I am in Canberra Australia
Far far from the USA
I grew up in Kansas City
Moved to the San Francisco Bay
Listening to the music
of Soul, Motown
Thinking of that music
Gladys Knight and the Pips
after reading about overwhelming
numbers of deaths of African Americans
in the USA
during the COVID 19 pandemic
Mourning the loss
Listening to the music on YouTube
Remembering the joy
in an African American café
in Oakland California
November of 2008
The election of Barack Obama
44th President of the USA
saying “I wish my mother was alive today”
“A Change is Gonna Come”
(Sam Cooke song)
Who is dying today
in the USA
in the pandemic?
After putting aside for several months my novel-in-process based on events in my father’s life, Tracking the Human: nobody’s a long time, I came back to it. I went through it page by page. Made some minor changes. Leanne my editor did a copy edit. Ready for layout.
So what am I waiting for? Is it perhaps that I’ve lost some of the energy and enthusiasm? Or is it that I can’t face actually publishing and sharing the book and what that entails? So just put it aside and pretend I’ve done it.
With the help of my spouse, Jim, we did the layout in InDesign and submitted it to Lulu in mid January. I ordered a proof copy. Now at the end of January it never arrived. So I ordered another copy for the final proof reading.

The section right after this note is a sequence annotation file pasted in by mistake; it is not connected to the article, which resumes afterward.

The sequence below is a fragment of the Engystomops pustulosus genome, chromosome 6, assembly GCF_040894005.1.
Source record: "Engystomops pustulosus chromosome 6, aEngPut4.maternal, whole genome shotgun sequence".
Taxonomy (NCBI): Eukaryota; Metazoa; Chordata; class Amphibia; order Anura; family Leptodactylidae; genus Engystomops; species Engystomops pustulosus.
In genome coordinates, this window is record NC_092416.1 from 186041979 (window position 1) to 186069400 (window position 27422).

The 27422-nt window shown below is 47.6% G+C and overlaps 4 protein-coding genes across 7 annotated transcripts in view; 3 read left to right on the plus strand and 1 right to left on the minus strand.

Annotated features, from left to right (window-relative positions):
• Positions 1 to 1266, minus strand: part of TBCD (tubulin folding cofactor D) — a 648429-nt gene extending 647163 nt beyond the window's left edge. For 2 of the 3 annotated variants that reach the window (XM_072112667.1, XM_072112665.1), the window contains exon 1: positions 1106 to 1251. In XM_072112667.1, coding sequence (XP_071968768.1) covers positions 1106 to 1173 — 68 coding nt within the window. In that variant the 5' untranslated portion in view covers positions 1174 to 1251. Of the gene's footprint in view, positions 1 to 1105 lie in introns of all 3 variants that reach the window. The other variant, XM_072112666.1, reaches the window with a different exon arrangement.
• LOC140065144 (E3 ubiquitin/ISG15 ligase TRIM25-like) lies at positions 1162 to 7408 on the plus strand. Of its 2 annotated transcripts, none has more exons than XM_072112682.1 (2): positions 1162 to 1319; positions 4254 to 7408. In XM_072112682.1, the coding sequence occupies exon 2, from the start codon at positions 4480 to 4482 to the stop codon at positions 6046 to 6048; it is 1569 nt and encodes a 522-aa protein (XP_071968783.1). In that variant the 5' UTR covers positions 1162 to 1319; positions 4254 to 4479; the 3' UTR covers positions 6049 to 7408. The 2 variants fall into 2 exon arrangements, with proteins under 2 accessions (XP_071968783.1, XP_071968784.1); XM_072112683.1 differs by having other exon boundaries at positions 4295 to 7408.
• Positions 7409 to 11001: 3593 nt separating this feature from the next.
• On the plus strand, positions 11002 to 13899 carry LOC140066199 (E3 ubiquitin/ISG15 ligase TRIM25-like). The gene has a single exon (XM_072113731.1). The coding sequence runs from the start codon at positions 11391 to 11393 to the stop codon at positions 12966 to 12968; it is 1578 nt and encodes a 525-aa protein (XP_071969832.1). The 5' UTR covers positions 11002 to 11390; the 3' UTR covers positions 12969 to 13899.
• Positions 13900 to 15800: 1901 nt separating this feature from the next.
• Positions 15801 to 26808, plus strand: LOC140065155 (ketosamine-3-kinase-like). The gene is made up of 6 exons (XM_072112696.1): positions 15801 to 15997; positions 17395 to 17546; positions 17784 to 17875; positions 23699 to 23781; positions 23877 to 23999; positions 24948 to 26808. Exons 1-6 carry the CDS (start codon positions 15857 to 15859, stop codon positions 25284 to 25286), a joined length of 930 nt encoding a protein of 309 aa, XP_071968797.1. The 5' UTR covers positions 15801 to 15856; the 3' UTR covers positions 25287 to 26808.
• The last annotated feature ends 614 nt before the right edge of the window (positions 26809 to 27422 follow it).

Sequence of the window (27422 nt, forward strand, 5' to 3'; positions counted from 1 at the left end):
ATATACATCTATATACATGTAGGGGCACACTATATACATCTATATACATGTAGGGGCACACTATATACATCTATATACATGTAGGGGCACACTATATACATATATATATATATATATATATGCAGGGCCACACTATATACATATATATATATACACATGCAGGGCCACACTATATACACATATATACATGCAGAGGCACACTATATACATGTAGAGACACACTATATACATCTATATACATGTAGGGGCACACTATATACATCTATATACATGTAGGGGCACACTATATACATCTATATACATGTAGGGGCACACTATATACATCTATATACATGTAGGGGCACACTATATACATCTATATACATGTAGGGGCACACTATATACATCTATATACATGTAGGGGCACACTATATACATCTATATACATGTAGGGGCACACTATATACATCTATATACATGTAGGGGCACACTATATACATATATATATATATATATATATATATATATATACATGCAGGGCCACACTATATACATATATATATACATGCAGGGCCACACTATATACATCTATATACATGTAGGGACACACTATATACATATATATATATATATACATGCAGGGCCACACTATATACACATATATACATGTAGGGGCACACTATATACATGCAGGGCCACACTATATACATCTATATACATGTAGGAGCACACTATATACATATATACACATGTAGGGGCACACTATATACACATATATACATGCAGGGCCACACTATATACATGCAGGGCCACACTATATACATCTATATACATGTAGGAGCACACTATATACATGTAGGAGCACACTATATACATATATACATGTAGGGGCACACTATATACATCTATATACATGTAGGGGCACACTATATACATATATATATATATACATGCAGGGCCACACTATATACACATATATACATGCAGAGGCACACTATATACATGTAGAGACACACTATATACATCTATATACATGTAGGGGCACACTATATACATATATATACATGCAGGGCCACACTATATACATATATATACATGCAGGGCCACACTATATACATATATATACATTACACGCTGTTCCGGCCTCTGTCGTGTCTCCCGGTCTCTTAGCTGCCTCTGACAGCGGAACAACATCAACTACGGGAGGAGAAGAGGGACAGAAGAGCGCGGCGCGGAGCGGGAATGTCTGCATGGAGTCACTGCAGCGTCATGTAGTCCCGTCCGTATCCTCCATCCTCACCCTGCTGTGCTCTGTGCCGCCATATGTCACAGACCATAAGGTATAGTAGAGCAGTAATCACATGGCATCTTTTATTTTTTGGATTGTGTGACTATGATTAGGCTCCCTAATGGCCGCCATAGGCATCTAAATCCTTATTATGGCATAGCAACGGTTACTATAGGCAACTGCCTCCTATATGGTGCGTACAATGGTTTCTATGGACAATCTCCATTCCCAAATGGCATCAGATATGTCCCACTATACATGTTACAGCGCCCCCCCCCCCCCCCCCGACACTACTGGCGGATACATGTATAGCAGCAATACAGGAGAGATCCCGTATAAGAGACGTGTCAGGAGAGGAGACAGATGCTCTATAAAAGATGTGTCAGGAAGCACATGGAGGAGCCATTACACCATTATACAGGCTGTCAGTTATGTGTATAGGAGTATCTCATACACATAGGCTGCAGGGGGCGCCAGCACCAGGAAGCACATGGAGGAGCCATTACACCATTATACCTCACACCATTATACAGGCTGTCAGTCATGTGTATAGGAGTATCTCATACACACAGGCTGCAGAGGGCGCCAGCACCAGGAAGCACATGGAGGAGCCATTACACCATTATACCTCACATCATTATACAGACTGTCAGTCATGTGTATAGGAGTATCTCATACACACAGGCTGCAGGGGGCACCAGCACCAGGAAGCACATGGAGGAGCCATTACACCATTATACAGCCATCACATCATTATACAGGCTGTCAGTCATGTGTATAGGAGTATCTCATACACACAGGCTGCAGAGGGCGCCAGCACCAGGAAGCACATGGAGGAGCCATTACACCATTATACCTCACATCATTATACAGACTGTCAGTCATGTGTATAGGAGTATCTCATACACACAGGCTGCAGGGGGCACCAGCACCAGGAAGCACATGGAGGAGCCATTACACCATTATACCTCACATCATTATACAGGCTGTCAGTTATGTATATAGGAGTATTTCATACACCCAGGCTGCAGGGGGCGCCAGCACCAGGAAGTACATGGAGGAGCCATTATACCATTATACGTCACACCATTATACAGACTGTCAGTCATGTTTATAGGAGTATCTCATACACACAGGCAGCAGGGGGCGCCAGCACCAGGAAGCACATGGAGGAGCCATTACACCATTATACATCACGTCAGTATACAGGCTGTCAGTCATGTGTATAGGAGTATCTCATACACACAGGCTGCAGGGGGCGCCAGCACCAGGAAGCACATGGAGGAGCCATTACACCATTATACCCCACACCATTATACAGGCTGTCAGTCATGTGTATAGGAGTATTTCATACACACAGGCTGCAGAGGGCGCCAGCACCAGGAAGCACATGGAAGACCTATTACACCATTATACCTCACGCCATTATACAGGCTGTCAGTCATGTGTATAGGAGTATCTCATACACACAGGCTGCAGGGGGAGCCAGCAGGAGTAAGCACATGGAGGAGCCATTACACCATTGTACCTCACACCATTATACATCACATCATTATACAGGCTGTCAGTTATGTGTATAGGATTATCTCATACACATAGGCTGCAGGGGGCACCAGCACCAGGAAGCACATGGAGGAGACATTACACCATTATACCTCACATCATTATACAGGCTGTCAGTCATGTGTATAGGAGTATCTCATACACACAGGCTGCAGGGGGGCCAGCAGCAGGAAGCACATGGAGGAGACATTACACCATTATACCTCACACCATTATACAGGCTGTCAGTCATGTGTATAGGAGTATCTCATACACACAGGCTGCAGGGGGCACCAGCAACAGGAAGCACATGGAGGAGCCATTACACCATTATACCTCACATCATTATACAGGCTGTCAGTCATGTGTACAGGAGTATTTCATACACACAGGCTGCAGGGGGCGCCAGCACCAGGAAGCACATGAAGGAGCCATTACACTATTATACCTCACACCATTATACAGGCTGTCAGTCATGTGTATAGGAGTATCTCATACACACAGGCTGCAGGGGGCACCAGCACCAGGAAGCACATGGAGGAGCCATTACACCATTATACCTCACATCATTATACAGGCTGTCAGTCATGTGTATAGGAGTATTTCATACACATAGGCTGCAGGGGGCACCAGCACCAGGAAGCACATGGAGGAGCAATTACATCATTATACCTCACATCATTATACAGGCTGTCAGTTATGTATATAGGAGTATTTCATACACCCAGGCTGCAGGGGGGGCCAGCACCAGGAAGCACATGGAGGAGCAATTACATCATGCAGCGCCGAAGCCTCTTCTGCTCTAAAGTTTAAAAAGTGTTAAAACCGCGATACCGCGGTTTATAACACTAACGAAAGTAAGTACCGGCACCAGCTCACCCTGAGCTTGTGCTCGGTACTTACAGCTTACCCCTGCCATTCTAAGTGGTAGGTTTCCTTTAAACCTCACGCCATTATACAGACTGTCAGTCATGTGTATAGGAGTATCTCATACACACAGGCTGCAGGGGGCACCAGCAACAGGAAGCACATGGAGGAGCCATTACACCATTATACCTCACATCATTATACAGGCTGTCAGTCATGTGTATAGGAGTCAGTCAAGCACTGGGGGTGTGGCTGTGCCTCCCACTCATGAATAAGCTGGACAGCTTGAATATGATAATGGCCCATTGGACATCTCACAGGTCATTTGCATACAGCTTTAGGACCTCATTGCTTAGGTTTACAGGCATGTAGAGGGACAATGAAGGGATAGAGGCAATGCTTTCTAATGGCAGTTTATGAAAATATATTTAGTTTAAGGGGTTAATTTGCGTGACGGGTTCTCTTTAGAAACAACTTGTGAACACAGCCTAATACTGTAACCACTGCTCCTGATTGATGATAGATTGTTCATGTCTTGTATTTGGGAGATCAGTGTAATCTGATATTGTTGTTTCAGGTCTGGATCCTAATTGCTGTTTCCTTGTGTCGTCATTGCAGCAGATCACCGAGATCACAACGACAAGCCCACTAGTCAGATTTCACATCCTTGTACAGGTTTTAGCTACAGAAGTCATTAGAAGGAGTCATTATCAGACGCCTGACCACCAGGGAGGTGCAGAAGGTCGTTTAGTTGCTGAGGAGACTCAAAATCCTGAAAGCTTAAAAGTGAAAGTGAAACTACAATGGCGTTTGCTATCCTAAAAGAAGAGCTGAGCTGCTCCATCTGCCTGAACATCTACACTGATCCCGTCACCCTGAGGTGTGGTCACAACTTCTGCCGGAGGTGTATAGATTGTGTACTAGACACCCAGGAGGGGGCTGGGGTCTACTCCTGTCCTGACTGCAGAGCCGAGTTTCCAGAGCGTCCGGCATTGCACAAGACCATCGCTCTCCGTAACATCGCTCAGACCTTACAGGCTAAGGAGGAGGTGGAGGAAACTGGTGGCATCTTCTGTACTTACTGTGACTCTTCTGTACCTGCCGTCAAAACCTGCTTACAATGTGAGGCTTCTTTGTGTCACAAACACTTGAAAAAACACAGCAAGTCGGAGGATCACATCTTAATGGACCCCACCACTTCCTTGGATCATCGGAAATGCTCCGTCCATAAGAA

Here’s the front cover:
The photo is of my father W. Lon Hutchison on the left, his sister Margery and brother Jack. Lon was the first born. I believe this picture was taken in Tulsa, Oklahoma about 1917.
More soon on planned launches later this year in Canberra, Australia, Oakland, California, Kansas City, Missouri, and Vinita, Oklahoma. Watch this space!
Please keep in touch if you would like to attend any of the book launches. Thanks!
I urge myself to write
after days in a daze
due to a head cold
the aftermath to
sitting in a tent for hours
at the Majors Creek Festival
(a tiny historic gold mining town,
301 km south of Sydney and 16 km south of Braidwood in New South Wales, Australia), listening to Emily Rose and the Wild Things (high energy) followed by Great Aunt, a folk duo on guitar and bass (quiet competency).
I have lost the plot. What did I want to say about Kei Miller’s two novels?
See my blog https://bettehutchisonsilver.wordpress.com/2019/11/01/you-never-know/ about meeting Kei Miller, the poet.
Inspired, after meeting Kei Miller at the Poetry on the Move festival in Canberra, I found two of his novels at the local public library:
The Last Warner Woman
The title of The Last Warner Woman confused me. When I see the word “Warner”, I immediately think of two brand names: Warners bras and Warner Brothers, a film production company.These are brands I grew up with in the USA. I have never consciously thought of either one - perhaps in my entire life (although I have seen the WB logo of Warner Brothers in movie credits). I have never bought a Warners bra.
So I wondered why a writer from Jamaica would write about Warners bras or Warner Brothers? The cover of the book did not relate to the Warner brands. Think about it. Shocking that a word “warner” became embedded in my mind with two brands. The power of advertising that changes the lens through which we understand words.
Warner… means a person who warns… that is, a seer or prophetess.
A warner is someone who can “see” what is going to happen and then warn people.
This book is as beautiful as the cover. The writing is so evocative that I had to read it carefully - word by word - the way I usually read poetry.